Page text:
Keeping Tabs on the Ninth Circuit
March 03, 2022 - This Week at the Ninth

This Week at The Ninth: Short Sales and Ripeness

This Week at The Ninth: Short Sales and Ripeness

This week, the Ninth Circuit explores whether Twitter’s conflict with the Texas AG’s office over content moderation was ripe for review and when taxpayers may deduct mortgage interest payments after a short sale.


The Court holds that Twitter’s First Amendment challenge to the Texas attorney general’s demand to produce documents relating to content moderation decisions was prudentially unripe.

Panel: Judges Bennett, Nelson, and Bumatay, with Judge Nelson writing the opinion.

Key Highlight: “The issues here are not fit for judicial decision because the facts require further development, and the relative hardships to the parties support delaying review. The case thus is not prudentially ripe.”

Background: Twitter banned President Trump’s account after the events at the U.S. Capitol on January 6, 2021.  Texas AG accused the social media company of “closing conservative accounts,” and vowed that “[a]s AG, I will fight them with all I’ve got.”  A few days later, Paxton’s office served Twitter with a civil investigative demand seeking documents on its content moderation decisions.  Rather than respond to the demand or wait for an enforcement suit in Texas state court, Twitter sued Paxton in the Northern District of California, seeking to enjoin the investigation as unlawful retaliation for the company’s protected speech. The district court dismissed because, under the Supreme Court’s decision in Reisman v. Caplin, 375 U.S. 440 (1964), pre-enforcement challenges to non-self-executing document requests are not ripe.

Result: The Ninth Circuit affirmed.  First, the Court distinguished between constitutional and prudential ripeness.  Constitutional ripeness, the Court explained, is a jurisdictional prerequisite to suit, requiring that “the issues presented are definite and concrete, not hypothetical or abstract.”  Prudential ripeness, by contrast, is a non-jurisdictional threshold question, allowing the court to “evaluate both the fitness of the issues for judicial decision and the hardship to the parties of withholding court consideration.”  While courts generally address their jurisdiction first, “there is no mandatory sequencing of nonmerits issues,” and they may “dismiss a case on a non-merits threshold ground, if doing so is ‘the less burdensome course.’”

That was the case here, and the Court dismissed for lack of prudential ripeness without reaching any jurisdictional issues.  The issues presented were not fit for judicial review, the Court said, because addressing Twitter’s claim would require the district court to determine whether Twitter had made misrepresentations—the same issue that Paxton was trying to investigate.  “Allowing this case to go forward would force OAG to litigate the merits in a defensive posture in a different jurisdiction, without being able to investigate its own potential claims,” the Court reasoned, and “would limit many legitimate investigations” in other cases.  The balance of hardships also favored withholding consideration, the Court said.  “Twitter need not comply with the [demand], OAG has taken no action that requires immediate compliance,” and “any hardship to Twitter is minimized because Twitter may still raise its First Amendment claims before OAG brings an unfair trade practices suit.”  What’s more, the Court said, litigating the issue in federal court “would undermine Texas’s state sovereignty.”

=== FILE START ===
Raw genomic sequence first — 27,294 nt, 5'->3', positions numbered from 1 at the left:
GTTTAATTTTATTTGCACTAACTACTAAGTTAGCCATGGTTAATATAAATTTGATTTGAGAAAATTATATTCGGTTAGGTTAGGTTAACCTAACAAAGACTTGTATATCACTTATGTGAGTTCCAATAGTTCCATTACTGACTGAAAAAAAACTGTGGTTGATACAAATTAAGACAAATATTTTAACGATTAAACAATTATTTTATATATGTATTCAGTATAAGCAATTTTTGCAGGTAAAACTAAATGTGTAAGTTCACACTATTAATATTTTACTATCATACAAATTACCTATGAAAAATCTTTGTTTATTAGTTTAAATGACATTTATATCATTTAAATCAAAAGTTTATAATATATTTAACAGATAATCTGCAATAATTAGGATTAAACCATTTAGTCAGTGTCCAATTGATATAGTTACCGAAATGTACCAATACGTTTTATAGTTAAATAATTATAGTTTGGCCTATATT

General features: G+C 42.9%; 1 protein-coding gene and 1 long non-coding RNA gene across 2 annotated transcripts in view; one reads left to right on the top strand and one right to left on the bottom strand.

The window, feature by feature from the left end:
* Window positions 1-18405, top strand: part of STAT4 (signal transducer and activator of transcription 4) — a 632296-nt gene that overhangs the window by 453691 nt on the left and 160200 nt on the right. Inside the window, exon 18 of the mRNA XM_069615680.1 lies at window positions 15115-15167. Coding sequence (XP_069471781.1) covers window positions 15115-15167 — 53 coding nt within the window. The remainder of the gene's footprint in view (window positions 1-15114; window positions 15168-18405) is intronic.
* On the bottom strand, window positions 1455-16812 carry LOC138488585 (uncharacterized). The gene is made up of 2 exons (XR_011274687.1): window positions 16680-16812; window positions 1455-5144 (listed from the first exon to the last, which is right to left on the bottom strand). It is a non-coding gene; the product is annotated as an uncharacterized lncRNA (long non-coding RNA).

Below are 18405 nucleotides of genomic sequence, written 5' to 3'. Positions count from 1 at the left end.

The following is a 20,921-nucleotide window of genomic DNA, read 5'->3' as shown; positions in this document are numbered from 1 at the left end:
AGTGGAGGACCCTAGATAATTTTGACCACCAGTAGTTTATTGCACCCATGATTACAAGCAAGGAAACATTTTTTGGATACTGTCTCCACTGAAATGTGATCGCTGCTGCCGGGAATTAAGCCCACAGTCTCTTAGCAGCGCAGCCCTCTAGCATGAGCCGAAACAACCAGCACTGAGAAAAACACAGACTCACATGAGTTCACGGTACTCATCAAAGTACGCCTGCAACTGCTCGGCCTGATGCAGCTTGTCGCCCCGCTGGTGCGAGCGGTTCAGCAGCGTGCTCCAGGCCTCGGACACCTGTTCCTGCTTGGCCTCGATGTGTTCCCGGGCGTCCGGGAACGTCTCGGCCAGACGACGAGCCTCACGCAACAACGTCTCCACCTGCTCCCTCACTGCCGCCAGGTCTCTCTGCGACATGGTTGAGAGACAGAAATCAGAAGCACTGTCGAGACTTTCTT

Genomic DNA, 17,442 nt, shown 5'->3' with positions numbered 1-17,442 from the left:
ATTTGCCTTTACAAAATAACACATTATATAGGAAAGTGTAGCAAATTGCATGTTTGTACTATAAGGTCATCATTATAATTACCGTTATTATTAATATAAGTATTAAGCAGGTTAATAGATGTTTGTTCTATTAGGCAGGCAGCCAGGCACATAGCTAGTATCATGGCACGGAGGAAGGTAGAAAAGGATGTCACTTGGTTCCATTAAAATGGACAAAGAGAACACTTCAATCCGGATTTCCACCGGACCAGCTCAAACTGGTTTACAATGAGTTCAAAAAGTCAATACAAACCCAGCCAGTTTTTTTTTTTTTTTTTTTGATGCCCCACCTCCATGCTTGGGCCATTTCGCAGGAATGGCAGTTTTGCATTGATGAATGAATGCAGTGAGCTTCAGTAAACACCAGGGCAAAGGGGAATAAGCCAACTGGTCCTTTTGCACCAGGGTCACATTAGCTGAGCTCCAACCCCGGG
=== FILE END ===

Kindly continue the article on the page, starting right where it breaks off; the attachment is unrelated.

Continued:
The Court rejected reliance on several cases cited by Twitter, either because they did not directly address ripeness, or did not allow for some alternative way to raise a constitutional objection. But the Court also declined to rely on Reisman, as urged by Paxton, because it wasn’t a First Amendment case and also didn’t directly address ripeness.  Finally, because its “analysis is rooted in prudential ripeness and not equitable principles,” the Court said its decision applied equally to Twitter’s claims for equitable and declaratory relief.


The Court holds that, on the facts as pleaded, plaintiffs were entitled to claim a deduction for mortgage interest paid when, upon a short sale of plaintiffs’ home that extinguished a debt that had become nonrecourse after plaintiffs’ discharge from bankruptcy, the mortgagee applied a portion of the sale proceeds toward the plaintiffs’ accumulated unpaid interest on the secured loan.

The panel:  Judges Bybee, Collins, and Stearns (D. Mass.), with Judge Collins writing the opinion, and Judge Stearns dissenting.

Key highlight:  “Because . . . Plaintiffs are deemed at the short sale to have realized an amount that includes all of the discharged nonrecourse debt, including the accrued interest . . . they must for that further reason be deemed to have made the payment of interest that CitiMortgage received.  And because Plaintiffs paid that mortgage interest it was deductible under I.R.C. § 163(a), (h)(2)(D), (h)(3).”